Thursday, December 15, 2011

SCAD, Design Thinking, & Pews

    The new differentiator in business is innovation. Thanks to my role at Chick-fil-A's corporate HQ, I had the chance to go through an innovation certification. In fact, just last night a group of us returned from spending three days at Savannah College of Art & Design, studying the creative thinking process they call design thinking.
    In general, you begin with walking a mile, so to speak, in the intended user's shoes. You go to the field and note details: specific actions, phrases, even facial expressions. You can take pictures or video clips, etc.
    Then you use that data to identify what problems/frustrations they might have and how you could solve them--especially those that they aren't verbalizing. There are many tools for this.
    Then you go through a series of exercises to generate a lot of ideas, then evaluate and combine your ideas. This is classic brainstorming. The problem is that most people only do this slice of the process when they want to be creative.
    Then you do a quick and dirty prototype of the idea and show it to others for feedback--try it out and learn from it. Lot's of ways to do this, too, from drawings to foam models to live improv (yes, like Who's Line Is It?).
    Then you "reframe". Before you finish, you go back to your core assumptions and rethink them all over again. This may result in a modest adjustment--or even starting the entire process over.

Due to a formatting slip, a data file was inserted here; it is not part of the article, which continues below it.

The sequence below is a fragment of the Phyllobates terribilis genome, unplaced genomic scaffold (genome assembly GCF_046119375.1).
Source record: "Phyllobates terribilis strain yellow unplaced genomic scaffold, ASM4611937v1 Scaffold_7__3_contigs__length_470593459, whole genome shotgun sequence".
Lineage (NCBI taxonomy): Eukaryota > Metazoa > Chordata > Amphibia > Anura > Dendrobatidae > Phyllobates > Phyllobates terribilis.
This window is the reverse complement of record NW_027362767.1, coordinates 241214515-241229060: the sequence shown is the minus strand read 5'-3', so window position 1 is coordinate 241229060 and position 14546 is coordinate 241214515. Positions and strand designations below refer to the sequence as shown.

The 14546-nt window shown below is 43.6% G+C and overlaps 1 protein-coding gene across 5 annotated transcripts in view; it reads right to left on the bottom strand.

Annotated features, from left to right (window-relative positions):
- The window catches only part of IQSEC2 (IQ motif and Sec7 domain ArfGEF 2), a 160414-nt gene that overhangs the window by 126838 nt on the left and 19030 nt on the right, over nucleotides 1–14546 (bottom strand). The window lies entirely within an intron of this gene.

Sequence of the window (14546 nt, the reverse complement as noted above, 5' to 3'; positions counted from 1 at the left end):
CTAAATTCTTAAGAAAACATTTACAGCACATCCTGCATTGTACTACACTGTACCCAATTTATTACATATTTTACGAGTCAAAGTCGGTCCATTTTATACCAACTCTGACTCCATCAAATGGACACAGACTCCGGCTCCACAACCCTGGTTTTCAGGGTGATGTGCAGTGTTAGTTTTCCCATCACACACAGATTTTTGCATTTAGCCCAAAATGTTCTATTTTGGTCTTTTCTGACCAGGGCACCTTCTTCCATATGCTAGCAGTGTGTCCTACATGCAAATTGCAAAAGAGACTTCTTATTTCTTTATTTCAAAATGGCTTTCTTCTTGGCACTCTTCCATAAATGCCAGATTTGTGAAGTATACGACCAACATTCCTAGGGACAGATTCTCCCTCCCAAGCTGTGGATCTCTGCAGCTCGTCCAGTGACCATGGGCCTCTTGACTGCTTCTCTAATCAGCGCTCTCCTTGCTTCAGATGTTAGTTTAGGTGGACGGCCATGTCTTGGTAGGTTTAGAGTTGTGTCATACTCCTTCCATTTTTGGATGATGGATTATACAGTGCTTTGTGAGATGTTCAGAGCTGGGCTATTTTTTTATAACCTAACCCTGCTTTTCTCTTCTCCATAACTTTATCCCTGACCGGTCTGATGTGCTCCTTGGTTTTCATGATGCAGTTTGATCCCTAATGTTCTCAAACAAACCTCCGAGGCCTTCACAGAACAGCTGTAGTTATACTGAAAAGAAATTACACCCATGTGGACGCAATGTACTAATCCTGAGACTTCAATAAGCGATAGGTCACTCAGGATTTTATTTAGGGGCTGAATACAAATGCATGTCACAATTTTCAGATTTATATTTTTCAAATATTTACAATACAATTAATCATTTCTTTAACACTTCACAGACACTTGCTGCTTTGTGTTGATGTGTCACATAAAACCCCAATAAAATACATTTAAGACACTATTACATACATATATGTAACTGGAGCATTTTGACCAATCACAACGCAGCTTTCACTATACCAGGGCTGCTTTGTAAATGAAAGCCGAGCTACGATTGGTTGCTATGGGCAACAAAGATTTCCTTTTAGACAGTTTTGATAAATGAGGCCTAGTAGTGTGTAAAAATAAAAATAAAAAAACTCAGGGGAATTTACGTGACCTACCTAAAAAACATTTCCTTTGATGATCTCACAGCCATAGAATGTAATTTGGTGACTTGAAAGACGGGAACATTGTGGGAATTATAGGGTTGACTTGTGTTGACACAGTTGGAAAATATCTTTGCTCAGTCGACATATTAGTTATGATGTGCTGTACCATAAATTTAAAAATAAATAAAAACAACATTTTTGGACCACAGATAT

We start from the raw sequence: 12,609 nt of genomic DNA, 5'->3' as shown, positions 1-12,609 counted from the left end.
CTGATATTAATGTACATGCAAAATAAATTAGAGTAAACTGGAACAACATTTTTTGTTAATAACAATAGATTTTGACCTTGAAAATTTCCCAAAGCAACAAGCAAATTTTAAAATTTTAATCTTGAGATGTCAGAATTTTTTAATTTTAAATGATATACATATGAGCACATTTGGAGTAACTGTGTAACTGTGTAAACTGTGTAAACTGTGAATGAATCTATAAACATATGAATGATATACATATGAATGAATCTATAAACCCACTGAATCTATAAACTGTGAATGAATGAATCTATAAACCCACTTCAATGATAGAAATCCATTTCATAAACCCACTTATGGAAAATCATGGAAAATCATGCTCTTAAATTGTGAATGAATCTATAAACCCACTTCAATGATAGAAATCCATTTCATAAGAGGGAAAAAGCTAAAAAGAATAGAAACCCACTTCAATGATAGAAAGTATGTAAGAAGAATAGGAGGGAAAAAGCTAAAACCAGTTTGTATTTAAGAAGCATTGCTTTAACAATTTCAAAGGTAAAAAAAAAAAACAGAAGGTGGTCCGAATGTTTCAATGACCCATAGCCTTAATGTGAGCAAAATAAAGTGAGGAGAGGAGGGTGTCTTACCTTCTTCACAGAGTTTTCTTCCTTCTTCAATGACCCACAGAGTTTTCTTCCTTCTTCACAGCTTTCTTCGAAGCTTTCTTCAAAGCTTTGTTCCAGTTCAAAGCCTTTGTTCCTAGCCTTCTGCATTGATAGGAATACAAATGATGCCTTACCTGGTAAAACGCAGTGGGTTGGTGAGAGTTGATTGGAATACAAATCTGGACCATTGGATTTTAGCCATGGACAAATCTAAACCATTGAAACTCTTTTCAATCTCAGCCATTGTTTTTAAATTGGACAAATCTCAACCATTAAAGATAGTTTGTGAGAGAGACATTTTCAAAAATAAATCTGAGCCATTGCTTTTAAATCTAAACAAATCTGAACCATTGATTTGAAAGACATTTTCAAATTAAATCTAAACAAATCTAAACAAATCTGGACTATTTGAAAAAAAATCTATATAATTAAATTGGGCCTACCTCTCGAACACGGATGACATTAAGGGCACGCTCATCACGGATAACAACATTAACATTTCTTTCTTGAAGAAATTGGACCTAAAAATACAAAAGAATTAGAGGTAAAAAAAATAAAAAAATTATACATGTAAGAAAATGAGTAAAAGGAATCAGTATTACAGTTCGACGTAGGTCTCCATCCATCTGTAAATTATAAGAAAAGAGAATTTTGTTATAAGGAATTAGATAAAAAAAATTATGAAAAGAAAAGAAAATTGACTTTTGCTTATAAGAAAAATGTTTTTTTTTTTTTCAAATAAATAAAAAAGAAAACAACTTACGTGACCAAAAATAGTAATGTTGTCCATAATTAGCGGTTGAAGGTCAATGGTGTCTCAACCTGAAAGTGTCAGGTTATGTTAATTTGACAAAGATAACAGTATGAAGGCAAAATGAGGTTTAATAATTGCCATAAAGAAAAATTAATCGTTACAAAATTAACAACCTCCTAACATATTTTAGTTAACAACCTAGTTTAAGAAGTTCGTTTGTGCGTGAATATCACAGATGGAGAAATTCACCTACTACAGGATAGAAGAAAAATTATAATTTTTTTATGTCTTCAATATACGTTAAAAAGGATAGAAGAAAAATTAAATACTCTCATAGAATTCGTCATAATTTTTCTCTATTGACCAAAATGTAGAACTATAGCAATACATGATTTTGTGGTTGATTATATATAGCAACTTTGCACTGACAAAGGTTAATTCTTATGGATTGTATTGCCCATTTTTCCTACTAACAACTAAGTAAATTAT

NOTE: I'm trying to capture a two year degree program into a handful of sentences, so there's a lot more I'm sure I'm leaving out (in part because I don't know it myself).
    But a bonus feature of the trip was that each day we were in a different one of the more than 70 buildings that SCAD has purchased and restored in Savannah.
    The last one was an old nunnery/school (which is where Clarence Thomas was educated as a child, incidentally). Check out what they did to the room to make it more friendly and functional for creative dialogue and learning. I couldn't help but think that many old, dying churches should consider a layout like this. It wasn't just okay, it was actually very cool to do creative thinking in an ancient setting.
    They turned some of the pews in the back of the "church" around and put tables in between them. Plus, they put some cool pillows on the pews. That's not a weird idea or complicated. The building didn't need to be remodeled. But that simple switch completely changed the experience of the back half of the room.
    What simple changes could you make to your space to improve the experience in your church or your home?

No comments:

Post a Comment